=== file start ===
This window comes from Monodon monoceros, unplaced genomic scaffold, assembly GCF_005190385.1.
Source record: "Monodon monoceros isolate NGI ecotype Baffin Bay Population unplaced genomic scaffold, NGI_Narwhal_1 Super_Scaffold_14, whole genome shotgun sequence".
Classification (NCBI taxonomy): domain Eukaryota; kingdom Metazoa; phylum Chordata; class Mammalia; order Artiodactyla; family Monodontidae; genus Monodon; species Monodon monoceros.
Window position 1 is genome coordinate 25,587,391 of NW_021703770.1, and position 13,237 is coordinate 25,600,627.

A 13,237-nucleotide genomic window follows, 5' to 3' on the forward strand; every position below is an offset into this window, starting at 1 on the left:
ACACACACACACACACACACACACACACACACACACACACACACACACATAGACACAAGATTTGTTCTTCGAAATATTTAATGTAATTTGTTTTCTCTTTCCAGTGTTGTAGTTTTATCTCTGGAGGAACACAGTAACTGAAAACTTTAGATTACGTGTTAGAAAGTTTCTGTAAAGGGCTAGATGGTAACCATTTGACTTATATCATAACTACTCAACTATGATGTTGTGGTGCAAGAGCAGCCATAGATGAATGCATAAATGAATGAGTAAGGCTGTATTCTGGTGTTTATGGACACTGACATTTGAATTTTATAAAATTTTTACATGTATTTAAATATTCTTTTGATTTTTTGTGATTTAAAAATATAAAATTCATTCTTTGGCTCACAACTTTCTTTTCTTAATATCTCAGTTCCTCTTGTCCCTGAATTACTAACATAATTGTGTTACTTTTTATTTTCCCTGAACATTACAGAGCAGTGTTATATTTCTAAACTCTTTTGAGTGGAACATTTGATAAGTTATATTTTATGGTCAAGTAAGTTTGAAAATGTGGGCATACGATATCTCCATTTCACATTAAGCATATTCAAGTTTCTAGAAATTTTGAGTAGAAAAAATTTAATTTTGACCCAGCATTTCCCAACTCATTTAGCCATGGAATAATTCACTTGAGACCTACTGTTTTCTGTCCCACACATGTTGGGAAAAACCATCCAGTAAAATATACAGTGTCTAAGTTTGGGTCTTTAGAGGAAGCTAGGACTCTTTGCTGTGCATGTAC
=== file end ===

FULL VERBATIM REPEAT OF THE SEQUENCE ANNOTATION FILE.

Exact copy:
This window comes from Monodon monoceros, unplaced genomic scaffold, assembly GCF_005190385.1.
Source record: "Monodon monoceros isolate NGI ecotype Baffin Bay Population unplaced genomic scaffold, NGI_Narwhal_1 Super_Scaffold_14, whole genome shotgun sequence".
Classification (NCBI taxonomy): domain Eukaryota; kingdom Metazoa; phylum Chordata; class Mammalia; order Artiodactyla; family Monodontidae; genus Monodon; species Monodon monoceros.
Window position 1 is genome coordinate 25,587,391 of NW_021703770.1, and position 13,237 is coordinate 25,600,627.

A 13,237-nucleotide genomic window follows, 5' to 3' on the forward strand; every position below is an offset into this window, starting at 1 on the left:
ACACACACACACACACACACACACACACACACACACACACACACACACATAGACACAAGATTTGTTCTTCGAAATATTTAATGTAATTTGTTTTCTCTTTCCAGTGTTGTAGTTTTATCTCTGGAGGAACACAGTAACTGAAAACTTTAGATTACGTGTTAGAAAGTTTCTGTAAAGGGCTAGATGGTAACCATTTGACTTATATCATAACTACTCAACTATGATGTTGTGGTGCAAGAGCAGCCATAGATGAATGCATAAATGAATGAGTAAGGCTGTATTCTGGTGTTTATGGACACTGACATTTGAATTTTATAAAATTTTTACATGTATTTAAATATTCTTTTGATTTTTTGTGATTTAAAAATATAAAATTCATTCTTTGGCTCACAACTTTCTTTTCTTAATATCTCAGTTCCTCTTGTCCCTGAATTACTAACATAATTGTGTTACTTTTTATTTTCCCTGAACATTACAGAGCAGTGTTATATTTCTAAACTCTTTTGAGTGGAACATTTGATAAGTTATATTTTATGGTCAAGTAAGTTTGAAAATGTGGGCATACGATATCTCCATTTCACATTAAGCATATTCAAGTTTCTAGAAATTTTGAGTAGAAAAAATTTAATTTTGACCCAGCATTTCCCAACTCATTTAGCCATGGAATAATTCACTTGAGACCTACTGTTTTCTGTCCCACACATGTTGGGAAAAACCATCCAGTAAAATATACAGTGTCTAAGTTTGGGTCTTTAGAGGAAGCTAGGACTCTTTGCTGTGCATGTAC